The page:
Not briefly. The average day is, like, sixteen hours long.

How about a recent day?

We get up, go get a workout in. Have breakfast, shower, then go off and do an event. On the way to an event, I try to make phone calls, return calls, sit in on conference calls.

We show up on a site. Some last-minute prep needs to get done. Marvin and I make sure the site is ready to go, that the teleprompter is set, the stage is ready. Obama will speak for twenty minutes to a half hour. While he's doing that, I make sure he's got lunch or dinner, de-pending on the time of day, when he's done.

I make sure that everyone is aware of the items that are on the schedule at each event. I make sure everyone knows whether we're on time, early, or late. While he's still speaking, I'll take five minutes to return any phone calls I've gotten, to check e-mail.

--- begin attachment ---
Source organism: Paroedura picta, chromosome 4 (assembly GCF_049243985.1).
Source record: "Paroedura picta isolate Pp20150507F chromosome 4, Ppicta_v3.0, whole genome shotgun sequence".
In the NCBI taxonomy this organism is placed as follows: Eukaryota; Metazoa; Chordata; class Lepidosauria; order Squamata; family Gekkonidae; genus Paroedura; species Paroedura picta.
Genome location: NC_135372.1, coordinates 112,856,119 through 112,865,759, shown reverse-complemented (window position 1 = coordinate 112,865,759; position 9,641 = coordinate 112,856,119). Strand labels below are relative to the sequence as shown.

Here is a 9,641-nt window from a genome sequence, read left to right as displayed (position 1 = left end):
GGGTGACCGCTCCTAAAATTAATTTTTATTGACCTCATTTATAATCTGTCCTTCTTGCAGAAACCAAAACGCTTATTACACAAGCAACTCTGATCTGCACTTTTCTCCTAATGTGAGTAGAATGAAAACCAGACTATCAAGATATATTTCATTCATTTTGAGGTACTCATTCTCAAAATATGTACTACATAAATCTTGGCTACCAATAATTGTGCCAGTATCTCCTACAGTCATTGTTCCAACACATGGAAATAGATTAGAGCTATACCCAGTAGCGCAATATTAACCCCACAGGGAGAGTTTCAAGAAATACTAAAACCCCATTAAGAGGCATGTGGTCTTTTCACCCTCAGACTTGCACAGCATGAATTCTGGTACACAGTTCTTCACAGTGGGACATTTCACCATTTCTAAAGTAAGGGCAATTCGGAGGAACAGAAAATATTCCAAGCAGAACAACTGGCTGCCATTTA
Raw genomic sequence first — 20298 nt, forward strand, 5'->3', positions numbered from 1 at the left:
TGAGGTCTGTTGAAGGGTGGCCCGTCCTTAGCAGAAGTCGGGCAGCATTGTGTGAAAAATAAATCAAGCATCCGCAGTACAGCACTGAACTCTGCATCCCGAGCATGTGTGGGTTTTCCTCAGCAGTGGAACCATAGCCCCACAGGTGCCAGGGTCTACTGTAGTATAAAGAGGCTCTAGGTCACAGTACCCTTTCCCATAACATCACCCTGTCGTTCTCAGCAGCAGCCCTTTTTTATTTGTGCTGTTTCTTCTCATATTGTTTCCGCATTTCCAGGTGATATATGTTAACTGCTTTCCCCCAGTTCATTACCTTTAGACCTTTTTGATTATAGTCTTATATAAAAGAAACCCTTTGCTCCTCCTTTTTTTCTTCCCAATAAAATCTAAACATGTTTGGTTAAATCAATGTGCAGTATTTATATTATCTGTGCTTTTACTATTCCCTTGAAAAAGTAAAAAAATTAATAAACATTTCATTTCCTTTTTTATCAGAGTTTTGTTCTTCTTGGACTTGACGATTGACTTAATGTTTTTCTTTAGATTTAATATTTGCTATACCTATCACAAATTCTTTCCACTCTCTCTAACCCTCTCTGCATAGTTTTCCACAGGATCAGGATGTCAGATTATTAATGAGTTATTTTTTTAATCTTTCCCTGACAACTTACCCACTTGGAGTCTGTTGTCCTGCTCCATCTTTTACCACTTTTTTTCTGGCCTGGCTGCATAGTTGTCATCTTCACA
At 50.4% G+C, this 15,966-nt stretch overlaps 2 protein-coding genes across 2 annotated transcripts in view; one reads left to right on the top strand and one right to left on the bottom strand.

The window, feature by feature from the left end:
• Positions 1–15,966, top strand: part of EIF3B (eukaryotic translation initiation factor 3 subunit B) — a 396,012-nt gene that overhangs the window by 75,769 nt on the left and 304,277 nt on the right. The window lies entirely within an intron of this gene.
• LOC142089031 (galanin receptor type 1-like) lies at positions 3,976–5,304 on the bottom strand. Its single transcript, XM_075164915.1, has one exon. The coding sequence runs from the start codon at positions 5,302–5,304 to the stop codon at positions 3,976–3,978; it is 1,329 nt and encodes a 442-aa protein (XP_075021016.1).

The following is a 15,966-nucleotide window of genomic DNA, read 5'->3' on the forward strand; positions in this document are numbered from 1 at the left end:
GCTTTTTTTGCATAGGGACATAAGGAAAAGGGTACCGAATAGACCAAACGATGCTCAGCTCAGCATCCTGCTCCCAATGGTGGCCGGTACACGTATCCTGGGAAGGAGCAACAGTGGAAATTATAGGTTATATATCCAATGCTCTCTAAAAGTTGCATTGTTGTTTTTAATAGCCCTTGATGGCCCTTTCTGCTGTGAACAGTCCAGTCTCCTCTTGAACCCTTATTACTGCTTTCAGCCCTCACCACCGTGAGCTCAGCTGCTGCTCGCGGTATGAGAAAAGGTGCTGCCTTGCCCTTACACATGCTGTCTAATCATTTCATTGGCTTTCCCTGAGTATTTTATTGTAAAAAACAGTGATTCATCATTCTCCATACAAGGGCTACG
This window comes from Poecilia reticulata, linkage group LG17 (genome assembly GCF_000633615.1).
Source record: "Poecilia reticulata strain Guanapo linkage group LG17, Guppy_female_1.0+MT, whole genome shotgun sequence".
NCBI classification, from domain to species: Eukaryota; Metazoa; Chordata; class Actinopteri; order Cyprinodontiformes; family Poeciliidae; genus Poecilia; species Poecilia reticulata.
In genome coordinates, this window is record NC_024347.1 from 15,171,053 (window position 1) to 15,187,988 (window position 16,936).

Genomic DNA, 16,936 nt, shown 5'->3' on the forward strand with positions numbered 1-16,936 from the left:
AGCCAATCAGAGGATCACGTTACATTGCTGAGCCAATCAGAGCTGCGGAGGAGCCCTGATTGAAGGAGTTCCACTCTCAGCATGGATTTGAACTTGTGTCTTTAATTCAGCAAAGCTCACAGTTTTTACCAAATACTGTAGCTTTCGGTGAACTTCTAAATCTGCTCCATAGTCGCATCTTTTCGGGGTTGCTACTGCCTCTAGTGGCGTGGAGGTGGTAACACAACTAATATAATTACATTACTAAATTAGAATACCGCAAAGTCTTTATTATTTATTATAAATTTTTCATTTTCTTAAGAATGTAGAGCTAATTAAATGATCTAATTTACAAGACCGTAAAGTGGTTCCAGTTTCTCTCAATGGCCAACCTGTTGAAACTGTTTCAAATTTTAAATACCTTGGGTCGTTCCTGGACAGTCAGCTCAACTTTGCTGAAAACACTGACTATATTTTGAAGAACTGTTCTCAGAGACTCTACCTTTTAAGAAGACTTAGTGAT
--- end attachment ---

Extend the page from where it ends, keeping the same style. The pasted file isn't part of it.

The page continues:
After the candidate speaks, usually he'll do thirty minutes to an hour of interviews. We'll go from there to the airport, fly to another city, and do something similar.

That sounds like a long day.

Physically, it's not that bad. I can think of a lot of things that are a lot more demanding physically. Mentally, it can be pretty taxing. There's always something to do, whether it's a phone call, a conference call, trying to track down somebody's picture, responding to e-mails. Getting ready for the next day, getting briefings ready. There are not a lot of empty moments. There is not a lot of personal time.

But it's a lot easier now [as the general election campaign heats up]. We've got a bigger plane, more staff. We're all a little bit more seasoned and ready for it. Seventeen months of this is pretty good preparation.

What's been the most surprising thing about the job?

A lot of different things have been very pleasant. One of the first things we participated in was a reenactment of the historic voting-rights march across the bridge in Selma, Alabama. Another evening we had a brief meeting with Jay-Z and Beyoncé. I ran into Bill Clinton at an airport before getting on the plane. There are weird things you never expect.

How about the most frustrating thing?

We'll save that for later.

Okay, the most difficult thing?